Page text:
The author would like to thank BDO—Stoy Hayward and Sagitta Asset Management for sponsoring the Manchester Business School Research Programme into Financing Private Companies 2000. The views expressed in this paper are not necessarily those of the sponsoring organizations.
The Views of Family Companies on Venture Capital: Empirical Evidence from the UK Small to Medium-Size Enterprising Economy
Article first published online: 20 APR 2004
Family Business Review
Volume 14, Issue 3, pages 277–291, September 2001
How to Cite
Poutziouris, P. Z. (2001), The Views of Family Companies on Venture Capital: Empirical Evidence from the UK Small to Medium-Size Enterprising Economy. Family Business Review, 14: 277–291. doi: 10.1111/j.1741-6248.2001.00277.x
- Issue published online: 20 APR 2004
- Article first published online: 20 APR 2004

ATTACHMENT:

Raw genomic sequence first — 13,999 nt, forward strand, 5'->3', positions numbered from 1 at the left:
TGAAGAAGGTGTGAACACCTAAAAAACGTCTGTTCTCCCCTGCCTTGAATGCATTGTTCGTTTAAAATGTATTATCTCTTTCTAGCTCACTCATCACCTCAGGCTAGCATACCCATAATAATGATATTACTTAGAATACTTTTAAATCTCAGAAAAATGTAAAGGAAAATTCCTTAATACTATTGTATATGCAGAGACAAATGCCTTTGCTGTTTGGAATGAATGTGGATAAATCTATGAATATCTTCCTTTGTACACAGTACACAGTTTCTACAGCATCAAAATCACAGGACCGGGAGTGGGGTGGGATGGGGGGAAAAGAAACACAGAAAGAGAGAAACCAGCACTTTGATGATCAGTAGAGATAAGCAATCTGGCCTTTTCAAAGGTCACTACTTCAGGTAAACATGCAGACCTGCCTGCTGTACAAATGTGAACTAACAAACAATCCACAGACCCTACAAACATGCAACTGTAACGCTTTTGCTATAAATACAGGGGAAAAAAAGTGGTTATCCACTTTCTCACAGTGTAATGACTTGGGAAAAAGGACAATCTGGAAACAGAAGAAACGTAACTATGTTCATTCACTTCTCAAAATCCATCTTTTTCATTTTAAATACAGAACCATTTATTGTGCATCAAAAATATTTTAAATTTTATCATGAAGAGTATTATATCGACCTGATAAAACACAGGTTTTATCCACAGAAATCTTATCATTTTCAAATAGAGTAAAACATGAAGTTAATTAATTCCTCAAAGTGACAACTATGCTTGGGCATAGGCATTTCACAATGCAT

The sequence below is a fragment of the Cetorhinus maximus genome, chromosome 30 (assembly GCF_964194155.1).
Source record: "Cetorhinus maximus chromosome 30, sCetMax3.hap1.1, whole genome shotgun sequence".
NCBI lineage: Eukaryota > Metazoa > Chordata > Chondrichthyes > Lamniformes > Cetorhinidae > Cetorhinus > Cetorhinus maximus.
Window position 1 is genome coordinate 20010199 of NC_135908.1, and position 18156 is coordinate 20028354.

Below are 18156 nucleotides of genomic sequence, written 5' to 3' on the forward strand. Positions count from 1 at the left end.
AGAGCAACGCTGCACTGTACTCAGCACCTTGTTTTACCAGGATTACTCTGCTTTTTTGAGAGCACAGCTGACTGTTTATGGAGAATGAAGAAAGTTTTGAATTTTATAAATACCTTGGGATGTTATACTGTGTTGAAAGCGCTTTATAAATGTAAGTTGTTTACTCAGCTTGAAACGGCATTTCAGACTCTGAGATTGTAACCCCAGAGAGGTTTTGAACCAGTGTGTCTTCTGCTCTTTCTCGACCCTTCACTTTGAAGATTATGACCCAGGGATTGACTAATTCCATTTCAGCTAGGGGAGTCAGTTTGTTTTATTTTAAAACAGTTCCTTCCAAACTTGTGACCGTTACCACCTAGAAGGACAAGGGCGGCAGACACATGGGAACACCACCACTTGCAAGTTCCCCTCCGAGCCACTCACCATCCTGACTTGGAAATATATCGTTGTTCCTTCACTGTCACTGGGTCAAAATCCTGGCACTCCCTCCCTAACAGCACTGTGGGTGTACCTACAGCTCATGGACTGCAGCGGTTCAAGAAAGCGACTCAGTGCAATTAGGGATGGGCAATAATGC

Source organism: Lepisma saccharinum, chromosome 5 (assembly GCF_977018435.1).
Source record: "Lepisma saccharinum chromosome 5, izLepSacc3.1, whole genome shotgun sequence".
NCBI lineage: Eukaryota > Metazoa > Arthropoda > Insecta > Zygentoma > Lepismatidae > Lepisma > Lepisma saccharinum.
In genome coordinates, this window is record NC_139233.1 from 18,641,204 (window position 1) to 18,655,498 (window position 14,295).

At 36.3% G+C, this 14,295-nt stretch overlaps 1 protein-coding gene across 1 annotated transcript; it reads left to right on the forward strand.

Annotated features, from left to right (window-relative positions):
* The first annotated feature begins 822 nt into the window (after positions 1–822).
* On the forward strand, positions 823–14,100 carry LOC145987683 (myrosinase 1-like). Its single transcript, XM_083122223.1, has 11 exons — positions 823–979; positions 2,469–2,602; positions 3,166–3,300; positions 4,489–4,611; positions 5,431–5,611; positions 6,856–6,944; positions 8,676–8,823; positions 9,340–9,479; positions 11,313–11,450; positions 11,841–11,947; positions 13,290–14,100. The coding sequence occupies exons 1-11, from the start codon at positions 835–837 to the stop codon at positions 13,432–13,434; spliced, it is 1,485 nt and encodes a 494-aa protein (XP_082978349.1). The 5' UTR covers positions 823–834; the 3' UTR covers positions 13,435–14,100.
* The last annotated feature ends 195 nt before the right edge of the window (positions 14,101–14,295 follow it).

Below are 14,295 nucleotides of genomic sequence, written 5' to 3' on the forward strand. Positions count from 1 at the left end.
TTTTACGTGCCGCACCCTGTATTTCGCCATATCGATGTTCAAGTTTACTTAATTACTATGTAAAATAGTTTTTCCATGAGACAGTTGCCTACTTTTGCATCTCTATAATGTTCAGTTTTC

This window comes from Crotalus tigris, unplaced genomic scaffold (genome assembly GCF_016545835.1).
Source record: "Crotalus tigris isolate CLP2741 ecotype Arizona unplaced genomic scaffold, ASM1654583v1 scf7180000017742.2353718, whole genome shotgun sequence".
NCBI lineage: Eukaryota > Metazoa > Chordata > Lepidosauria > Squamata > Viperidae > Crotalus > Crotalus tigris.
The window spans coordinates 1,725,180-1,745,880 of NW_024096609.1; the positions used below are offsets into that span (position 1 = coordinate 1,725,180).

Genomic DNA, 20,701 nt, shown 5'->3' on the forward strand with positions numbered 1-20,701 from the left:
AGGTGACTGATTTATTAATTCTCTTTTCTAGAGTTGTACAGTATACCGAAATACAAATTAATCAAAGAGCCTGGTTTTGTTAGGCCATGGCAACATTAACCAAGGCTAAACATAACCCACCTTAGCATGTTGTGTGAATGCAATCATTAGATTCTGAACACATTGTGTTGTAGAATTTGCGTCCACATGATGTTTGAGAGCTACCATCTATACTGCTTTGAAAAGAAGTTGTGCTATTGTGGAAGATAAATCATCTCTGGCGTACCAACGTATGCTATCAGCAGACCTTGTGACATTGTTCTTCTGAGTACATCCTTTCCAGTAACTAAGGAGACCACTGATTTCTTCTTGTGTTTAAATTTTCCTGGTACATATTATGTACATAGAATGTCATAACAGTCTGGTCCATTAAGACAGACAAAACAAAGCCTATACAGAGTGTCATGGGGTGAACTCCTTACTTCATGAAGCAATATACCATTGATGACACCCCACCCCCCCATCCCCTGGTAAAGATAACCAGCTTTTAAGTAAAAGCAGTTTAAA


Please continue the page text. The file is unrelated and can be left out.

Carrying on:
This explorative research paper draws evidence from a database of small to medium-size unquoted private companies (n = 240) in the UK and reports on the family business and venture capital relationship from the demand side. Following the review of literature relating to financial affairs of private companies, the main research inquiries are outlined and a set of generic hypotheses is elicited based on the pecking order theory—that is, private companies, including family-controlled ventures, have a propensity to finance their operations in a hierarchical fashion, first using internally available funds, followed by debt and, finally, external equity (Petitt & Singer, 1985). Univariate statistical analyses confirm that family companies adhere strongly to the pecking order principles of financial development. The paper explores factors governing the rationale of owner-managing directors of private and family companies for considering venture capital dealings as well as main areas of concern about the deal structures. The paper then concludes with a discussion of the policy implications from the perspective of the owner-manager, financier, and enterprise policy maker. To encourage equity development of smaller privately held companies, particularly family firms, there is room for policy initiatives that respect the financial philosophy of private companies.